SummaryAs a ‘banal’ everyday practice of state conduct, diplomatic summonses — colloquially known as a ‘dressing down’ — are a rich yet untapped source for research. To that end, this article’s objectives are to: 1) introduce this practice of reprimand between states, along with a sample dataset of summonses in North-East Asia from 2000 to 2016; and 2) then extract valuable contributions that summonses could make to a variety of ongoing discourses. Specifically, the article highlights a summons’ ability to reveal the foreign policy priorities of a state, as well as emphasise the need to think about dyadic relations as a set of two separate relations that might not exhibit the kind of reciprocity or symmetry that scholars have come to associate with inter-state relations. Along the way, the article also suggests ramifications for the ongoing literature on ‘emotions’, given the nature of summonses and its aspect of ‘insult’ or ‘shaming’.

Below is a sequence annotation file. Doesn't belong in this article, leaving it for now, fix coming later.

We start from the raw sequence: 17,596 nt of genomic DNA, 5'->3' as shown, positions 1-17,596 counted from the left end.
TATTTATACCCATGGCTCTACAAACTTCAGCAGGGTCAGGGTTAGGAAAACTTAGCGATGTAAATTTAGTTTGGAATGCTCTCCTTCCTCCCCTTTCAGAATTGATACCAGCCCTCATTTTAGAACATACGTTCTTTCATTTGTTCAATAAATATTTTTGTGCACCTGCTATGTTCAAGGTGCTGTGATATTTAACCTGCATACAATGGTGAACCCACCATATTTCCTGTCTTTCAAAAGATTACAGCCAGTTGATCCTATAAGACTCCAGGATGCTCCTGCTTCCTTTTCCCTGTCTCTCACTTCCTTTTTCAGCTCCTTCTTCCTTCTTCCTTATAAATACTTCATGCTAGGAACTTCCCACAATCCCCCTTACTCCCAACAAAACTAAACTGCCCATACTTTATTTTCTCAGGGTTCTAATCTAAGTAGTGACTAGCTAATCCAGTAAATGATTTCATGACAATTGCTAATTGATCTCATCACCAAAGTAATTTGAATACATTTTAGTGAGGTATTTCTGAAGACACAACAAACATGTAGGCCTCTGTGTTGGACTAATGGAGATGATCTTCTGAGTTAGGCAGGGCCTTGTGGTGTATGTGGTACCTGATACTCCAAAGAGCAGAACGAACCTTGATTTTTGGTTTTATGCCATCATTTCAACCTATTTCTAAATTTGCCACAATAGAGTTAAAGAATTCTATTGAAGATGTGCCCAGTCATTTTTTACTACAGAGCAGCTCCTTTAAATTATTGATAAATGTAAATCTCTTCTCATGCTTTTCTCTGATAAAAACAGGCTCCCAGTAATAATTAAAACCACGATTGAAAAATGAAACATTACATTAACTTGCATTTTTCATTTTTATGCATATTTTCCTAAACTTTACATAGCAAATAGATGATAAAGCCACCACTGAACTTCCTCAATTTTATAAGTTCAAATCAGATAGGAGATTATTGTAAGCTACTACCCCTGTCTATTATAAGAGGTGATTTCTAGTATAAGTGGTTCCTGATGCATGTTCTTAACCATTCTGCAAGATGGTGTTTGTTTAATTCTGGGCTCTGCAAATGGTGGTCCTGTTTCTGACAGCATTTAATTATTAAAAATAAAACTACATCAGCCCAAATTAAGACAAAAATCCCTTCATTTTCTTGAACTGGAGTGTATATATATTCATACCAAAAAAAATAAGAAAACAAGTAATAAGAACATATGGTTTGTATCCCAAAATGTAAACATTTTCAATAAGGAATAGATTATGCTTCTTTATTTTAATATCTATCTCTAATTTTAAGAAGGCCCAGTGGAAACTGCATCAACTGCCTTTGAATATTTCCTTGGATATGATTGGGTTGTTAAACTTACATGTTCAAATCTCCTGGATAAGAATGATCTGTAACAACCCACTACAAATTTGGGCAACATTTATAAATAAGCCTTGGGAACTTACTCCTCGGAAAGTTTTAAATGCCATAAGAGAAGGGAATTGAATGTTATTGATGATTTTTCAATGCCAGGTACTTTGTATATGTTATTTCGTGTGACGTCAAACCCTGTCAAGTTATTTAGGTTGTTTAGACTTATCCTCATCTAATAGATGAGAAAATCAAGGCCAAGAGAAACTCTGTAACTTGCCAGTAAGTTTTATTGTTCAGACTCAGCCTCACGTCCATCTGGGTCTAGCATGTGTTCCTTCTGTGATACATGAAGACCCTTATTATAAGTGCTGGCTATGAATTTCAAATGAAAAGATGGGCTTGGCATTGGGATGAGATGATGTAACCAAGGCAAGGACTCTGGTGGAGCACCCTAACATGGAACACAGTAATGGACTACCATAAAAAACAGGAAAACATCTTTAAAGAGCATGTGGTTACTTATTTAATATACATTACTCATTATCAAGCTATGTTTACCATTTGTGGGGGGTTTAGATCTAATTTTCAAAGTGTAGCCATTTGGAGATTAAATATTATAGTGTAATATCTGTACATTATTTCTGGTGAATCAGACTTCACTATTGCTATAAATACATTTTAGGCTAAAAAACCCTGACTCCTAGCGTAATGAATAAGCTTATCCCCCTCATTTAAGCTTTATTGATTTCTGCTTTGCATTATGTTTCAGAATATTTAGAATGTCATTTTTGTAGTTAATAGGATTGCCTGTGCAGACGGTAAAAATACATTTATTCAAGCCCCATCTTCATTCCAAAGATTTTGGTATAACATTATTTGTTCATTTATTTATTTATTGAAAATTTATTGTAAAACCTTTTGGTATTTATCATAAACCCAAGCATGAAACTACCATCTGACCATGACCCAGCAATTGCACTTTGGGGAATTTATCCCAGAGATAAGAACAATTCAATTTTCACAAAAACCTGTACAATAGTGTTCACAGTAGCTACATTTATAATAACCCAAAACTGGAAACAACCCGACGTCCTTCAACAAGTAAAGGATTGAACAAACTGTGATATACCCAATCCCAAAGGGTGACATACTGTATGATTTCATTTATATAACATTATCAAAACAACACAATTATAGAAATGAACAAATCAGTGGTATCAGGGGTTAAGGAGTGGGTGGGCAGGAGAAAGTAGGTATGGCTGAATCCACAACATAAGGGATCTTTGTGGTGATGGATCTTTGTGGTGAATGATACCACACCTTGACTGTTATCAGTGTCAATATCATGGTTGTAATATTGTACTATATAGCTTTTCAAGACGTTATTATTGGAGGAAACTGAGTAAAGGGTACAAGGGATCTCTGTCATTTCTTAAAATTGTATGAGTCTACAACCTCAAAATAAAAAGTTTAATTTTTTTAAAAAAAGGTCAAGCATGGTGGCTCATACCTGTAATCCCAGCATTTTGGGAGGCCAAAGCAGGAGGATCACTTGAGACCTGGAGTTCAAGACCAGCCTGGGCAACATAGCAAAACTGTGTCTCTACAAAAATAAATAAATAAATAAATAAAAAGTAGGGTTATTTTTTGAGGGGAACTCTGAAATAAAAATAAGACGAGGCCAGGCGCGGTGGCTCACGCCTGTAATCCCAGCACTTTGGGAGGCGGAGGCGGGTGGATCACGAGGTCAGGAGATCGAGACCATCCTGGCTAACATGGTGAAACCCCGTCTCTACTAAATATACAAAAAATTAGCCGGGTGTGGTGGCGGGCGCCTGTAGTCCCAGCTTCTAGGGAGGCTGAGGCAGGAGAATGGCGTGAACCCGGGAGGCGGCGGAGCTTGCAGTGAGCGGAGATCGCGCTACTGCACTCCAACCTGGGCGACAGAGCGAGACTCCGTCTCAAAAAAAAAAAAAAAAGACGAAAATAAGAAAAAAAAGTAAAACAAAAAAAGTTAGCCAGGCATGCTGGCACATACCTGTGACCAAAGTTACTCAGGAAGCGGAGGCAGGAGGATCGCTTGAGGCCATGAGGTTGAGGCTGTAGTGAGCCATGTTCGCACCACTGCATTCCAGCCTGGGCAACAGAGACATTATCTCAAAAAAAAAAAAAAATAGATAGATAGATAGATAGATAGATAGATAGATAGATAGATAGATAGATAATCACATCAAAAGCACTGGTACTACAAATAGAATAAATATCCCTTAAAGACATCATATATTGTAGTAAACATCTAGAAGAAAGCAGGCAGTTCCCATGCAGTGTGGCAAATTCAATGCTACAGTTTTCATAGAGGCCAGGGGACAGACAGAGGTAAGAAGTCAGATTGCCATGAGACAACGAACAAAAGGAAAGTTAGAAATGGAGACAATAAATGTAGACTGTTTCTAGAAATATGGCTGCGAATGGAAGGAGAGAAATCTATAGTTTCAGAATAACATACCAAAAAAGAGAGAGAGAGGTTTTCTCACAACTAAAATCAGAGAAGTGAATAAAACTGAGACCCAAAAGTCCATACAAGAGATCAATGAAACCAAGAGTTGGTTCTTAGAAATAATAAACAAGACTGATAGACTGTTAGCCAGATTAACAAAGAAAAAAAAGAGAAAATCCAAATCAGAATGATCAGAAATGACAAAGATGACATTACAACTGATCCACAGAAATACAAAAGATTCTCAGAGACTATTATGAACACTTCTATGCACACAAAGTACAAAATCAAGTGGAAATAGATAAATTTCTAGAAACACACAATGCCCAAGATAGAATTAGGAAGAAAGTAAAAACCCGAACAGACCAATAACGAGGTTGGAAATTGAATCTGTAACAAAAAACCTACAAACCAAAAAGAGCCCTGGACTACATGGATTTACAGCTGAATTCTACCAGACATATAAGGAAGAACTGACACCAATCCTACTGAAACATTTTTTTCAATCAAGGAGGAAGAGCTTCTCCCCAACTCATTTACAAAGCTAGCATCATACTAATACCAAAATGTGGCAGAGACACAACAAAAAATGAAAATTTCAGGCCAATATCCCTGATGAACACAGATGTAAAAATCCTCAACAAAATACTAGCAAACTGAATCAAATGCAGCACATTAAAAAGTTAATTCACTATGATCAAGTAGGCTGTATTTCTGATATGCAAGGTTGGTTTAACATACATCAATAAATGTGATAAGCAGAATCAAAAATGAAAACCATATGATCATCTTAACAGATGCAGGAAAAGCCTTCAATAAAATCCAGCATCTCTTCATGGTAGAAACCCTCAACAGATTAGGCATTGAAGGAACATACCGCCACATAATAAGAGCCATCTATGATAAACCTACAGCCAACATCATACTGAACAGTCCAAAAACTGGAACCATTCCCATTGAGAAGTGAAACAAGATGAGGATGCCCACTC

The Hague Journal of Diplomacy – Brill
Published: Oct 19, 2018
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